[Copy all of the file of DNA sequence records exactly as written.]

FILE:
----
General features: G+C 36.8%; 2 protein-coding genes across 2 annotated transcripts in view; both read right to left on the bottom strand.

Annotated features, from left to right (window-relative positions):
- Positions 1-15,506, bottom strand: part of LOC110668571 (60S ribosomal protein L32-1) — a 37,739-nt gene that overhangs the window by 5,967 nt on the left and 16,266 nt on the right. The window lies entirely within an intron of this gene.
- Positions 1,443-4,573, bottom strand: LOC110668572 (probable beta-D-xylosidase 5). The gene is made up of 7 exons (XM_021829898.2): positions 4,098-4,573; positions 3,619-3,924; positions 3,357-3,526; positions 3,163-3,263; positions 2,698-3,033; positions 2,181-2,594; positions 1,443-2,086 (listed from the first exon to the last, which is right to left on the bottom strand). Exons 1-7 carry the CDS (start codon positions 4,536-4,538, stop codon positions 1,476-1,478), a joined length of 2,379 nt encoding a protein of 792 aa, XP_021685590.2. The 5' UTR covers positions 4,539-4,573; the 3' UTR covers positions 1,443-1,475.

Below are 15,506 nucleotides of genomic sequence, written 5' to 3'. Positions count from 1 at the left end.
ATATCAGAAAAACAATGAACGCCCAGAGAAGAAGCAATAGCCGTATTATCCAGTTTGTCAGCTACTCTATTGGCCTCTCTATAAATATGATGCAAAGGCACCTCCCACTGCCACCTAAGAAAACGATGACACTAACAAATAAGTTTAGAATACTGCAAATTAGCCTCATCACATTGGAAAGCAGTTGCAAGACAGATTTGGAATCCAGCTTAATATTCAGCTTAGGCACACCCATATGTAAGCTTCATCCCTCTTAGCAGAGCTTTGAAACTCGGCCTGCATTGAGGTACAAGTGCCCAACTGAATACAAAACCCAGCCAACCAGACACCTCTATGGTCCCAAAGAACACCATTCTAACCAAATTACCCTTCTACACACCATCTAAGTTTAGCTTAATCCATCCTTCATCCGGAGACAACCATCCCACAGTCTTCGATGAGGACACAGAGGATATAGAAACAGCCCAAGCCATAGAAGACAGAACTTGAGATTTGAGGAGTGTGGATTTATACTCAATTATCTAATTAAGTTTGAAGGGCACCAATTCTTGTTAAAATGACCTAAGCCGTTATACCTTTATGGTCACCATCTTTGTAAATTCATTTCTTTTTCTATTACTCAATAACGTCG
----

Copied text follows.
General features: G+C 36.8%; 2 protein-coding genes across 2 annotated transcripts in view; both read right to left on the bottom strand.

Annotated features, from left to right (window-relative positions):
- Positions 1-15,506, bottom strand: part of LOC110668571 (60S ribosomal protein L32-1) — a 37,739-nt gene that overhangs the window by 5,967 nt on the left and 16,266 nt on the right. The window lies entirely within an intron of this gene.
- Positions 1,443-4,573, bottom strand: LOC110668572 (probable beta-D-xylosidase 5). The gene is made up of 7 exons (XM_021829898.2): positions 4,098-4,573; positions 3,619-3,924; positions 3,357-3,526; positions 3,163-3,263; positions 2,698-3,033; positions 2,181-2,594; positions 1,443-2,086 (listed from the first exon to the last, which is right to left on the bottom strand). Exons 1-7 carry the CDS (start codon positions 4,536-4,538, stop codon positions 1,476-1,478), a joined length of 2,379 nt encoding a protein of 792 aa, XP_021685590.2. The 5' UTR covers positions 4,539-4,573; the 3' UTR covers positions 1,443-1,475.

Below are 15,506 nucleotides of genomic sequence, written 5' to 3'. Positions count from 1 at the left end.
ATATCAGAAAAACAATGAACGCCCAGAGAAGAAGCAATAGCCGTATTATCCAGTTTGTCAGCTACTCTATTGGCCTCTCTATAAATATGATGCAAAGGCACCTCCCACTGCCACCTAAGAAAACGATGACACTAACAAATAAGTTTAGAATACTGCAAATTAGCCTCATCACATTGGAAAGCAGTTGCAAGACAGATTTGGAATCCAGCTTAATATTCAGCTTAGGCACACCCATATGTAAGCTTCATCCCTCTTAGCAGAGCTTTGAAACTCGGCCTGCATTGAGGTACAAGTGCCCAACTGAATACAAAACCCAGCCAACCAGACACCTCTATGGTCCCAAAGAACACCATTCTAACCAAATTACCCTTCTACACACCATCTAAGTTTAGCTTAATCCATCCTTCATCCGGAGACAACCATCCCACAGTCTTCGATGAGGACACAGAGGATATAGAAACAGCCCAAGCCATAGAAGACAGAACTTGAGATTTGAGGAGTGTGGATTTATACTCAATTATCTAATTAAGTTTGAAGGGCACCAATTCTTGTTAAAATGACCTAAGCCGTTATACCTTTATGGTCACCATCTTTGTAAATTCATTTCTTTTTCTATTACTCAATAACGTCG